- Can mount a light or camera
- A bit heavy
- Some wish the sweat management system worked better
- Chin buckle isn't adjustable
Aggressive trail riding demands a rugged and sturdy helmet for maximum protection in the event of a crash. The Bell Sixer MIPS helmet has virtually everything you need for endurance racing and aggressive trail riding, from strap grips to keep your glasses from flying off to an innovative tightening system where you use an adjustable rear dial to tighten the helmet.
Not only does this helmet come with a visor, the visor can be positioned in multiple ways for maximum protection as you ride. In the event of an impact, you’ll have extra protection thanks to EPS foam and MIPS technology.
Built-in camera and bike light mounts let you add your own light or camera to boost your riding experience. Dual flow ventilation, complete with air ports by the brow, assists in ventilation and can keep your goggles from getting foggy. A strategically placed sweat pad keeps moisture from getting into your eyes as you ride.
9. Lazer Gekko MIPS HelmetPrice: $54.99Pros:
- Drop-down design improves side and rear protection
- Integrated visor adds more protection
- Comes in several colors
- Some dislike the one size fits all design
- Visor isn't adjustable
- A bit heavy for a kid's helmet
The Lazer Gekko MIPS is a kid’s helmet that’s designed for optimal protection. For starters, it has a drop-down design for added protection along the sides and rear. An integrated visor protects again sun glare as well as unexpected run-ins with branches and other objects.
A user-friendly adjustment system makes it easy for parents and kids to make adjustments on the go, and when initially fitting the helmet. Strategically placed vents (12 total) promote airflow as kids ride.
In addition to EPS foam, this MIPS helmet has an integrated layer for added protection in the event of a crash. It’s also compatible with rechargeable rear bike lights, although you’ll need to purchase the light separately. This bike helmet is equally suited for many types of terrain, including trails and roads.
10. Specialized Airnet MIPS HelmetPrice: $150.00Pros:
- Micro-dial fit system for specific adjustments
- Quick-drying Merino wool pads
- Easy to make adjustments on the go
- A bit bulky
- Relatively heavy
- Chin straps aren't adjustable on the sides
The lightweight Specialized Airnet MIPS Helmet is just as stylish as it is functional. Whether you’re tackling a long and steep climb on a hot summer day or you’re setting out to crush an existing PR, there’s plenty of ventilation to keep your head as cool as possible.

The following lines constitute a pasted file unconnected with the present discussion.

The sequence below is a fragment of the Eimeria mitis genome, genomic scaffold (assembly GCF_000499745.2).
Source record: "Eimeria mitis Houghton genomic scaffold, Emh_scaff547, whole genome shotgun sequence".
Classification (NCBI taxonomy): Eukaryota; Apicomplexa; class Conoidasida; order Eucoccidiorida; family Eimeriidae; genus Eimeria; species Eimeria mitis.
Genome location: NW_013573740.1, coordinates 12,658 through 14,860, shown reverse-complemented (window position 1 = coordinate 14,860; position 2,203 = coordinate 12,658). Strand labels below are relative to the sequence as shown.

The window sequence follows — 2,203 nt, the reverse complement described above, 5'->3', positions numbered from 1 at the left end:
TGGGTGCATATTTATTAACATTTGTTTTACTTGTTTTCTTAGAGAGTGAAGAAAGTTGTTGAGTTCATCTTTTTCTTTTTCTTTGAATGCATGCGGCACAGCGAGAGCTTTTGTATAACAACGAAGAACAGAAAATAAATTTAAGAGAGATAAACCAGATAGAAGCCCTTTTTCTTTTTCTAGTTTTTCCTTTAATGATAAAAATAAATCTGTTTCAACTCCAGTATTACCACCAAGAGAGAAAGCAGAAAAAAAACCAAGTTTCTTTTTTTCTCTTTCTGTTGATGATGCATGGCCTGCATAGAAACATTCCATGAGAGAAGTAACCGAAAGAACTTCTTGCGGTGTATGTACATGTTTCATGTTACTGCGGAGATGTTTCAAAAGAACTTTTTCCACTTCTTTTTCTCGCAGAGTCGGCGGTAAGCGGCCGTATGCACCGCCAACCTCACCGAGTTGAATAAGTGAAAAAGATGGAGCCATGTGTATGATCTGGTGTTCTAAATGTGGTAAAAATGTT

An innovative cooling system, complete with deep internal channels and big vents, allows for maximum airflow. Quick-drying Merino wool pads help to manage sweat while keeping your head cool. The helmet is also equipped with lightweight webbing that won’t lose shape despite absorbing sweat or water.
Front and rear vent grippers keep your eyewear securely in place. A micro-dial fit system along with reflective details makes you more visible to others on the road. The Airnet MIPS is made for road cycling and is covered by a two-year warranty.
11. Bell Avenue MIPS HelmetPrice: $69.95Pros:
- Dial adjustment for single-handed use
- Also available in extra-large
- Sweat liner keeps moisture out of eyes
- Lacks integrated slots for glasses
- Doesn't have a visor
- No clip for a light
If value is your primary concern, it’s worth checking out the Bell Avenue MIPS Helmet. This inexpensive helmet has all the basics as well as additional features that you often find in pricier helmets. For starters, it has an integrated MIPS liner. There’s also a sweat liner to keep moisture out of your eyes.
You can quickly adjust the retention system as needed, even on the go. The dial system is designed for single-handed use, so you don’t need to stop your bike every time you need to adjust the fit.
A total of 18 vents keeps air flowing smoothly along the surface, so your head stays cool even when the weather is warm. You’ll find the helmet in a universal size for adults as well as an extra-large universal fit. EPS impact foam adds an extra element of protection.
Is a MIPS Helmet worth It?
Even if you’re not familiar with the science behind MIPS protection technology, you may have noticed bright yellow stickers on the sides of some bike helmets. Flip those helmets over, however, and you'll see a thin layer of plastic material on the inside. That material is called MIPS. Aside from those trademark stickers, MIPS isn't noticeable on the helmet's exterior.
MIPS (Multi-directional Impact Protection System) is a low-friction liner that's typically located between the head and helmet. Rather than subjecting one specific area of the skull to potential injury during an impact, the energy that's absorbed during a fall is redistributed by this slip-plane design instead of being transmitted to the brain. The end result is a potentially lower risk of rotational injury in the event of a crash.
I first met with Peter Halldin, one of the co-founders of MIPS (the other is Hans von Holst, a Swedish brain surgeon from the Karolinska Institute in Stockholm). Halldin has a Ph.D. in head and neck injury biomechanics.
Halldin explained how a MIPS helmet can reduce the risk of rotational injury, which occurs more frequently during cycling falls. Prior to this type of technology, many bike helmets were generally designed to help reduce linear acceleration injuries.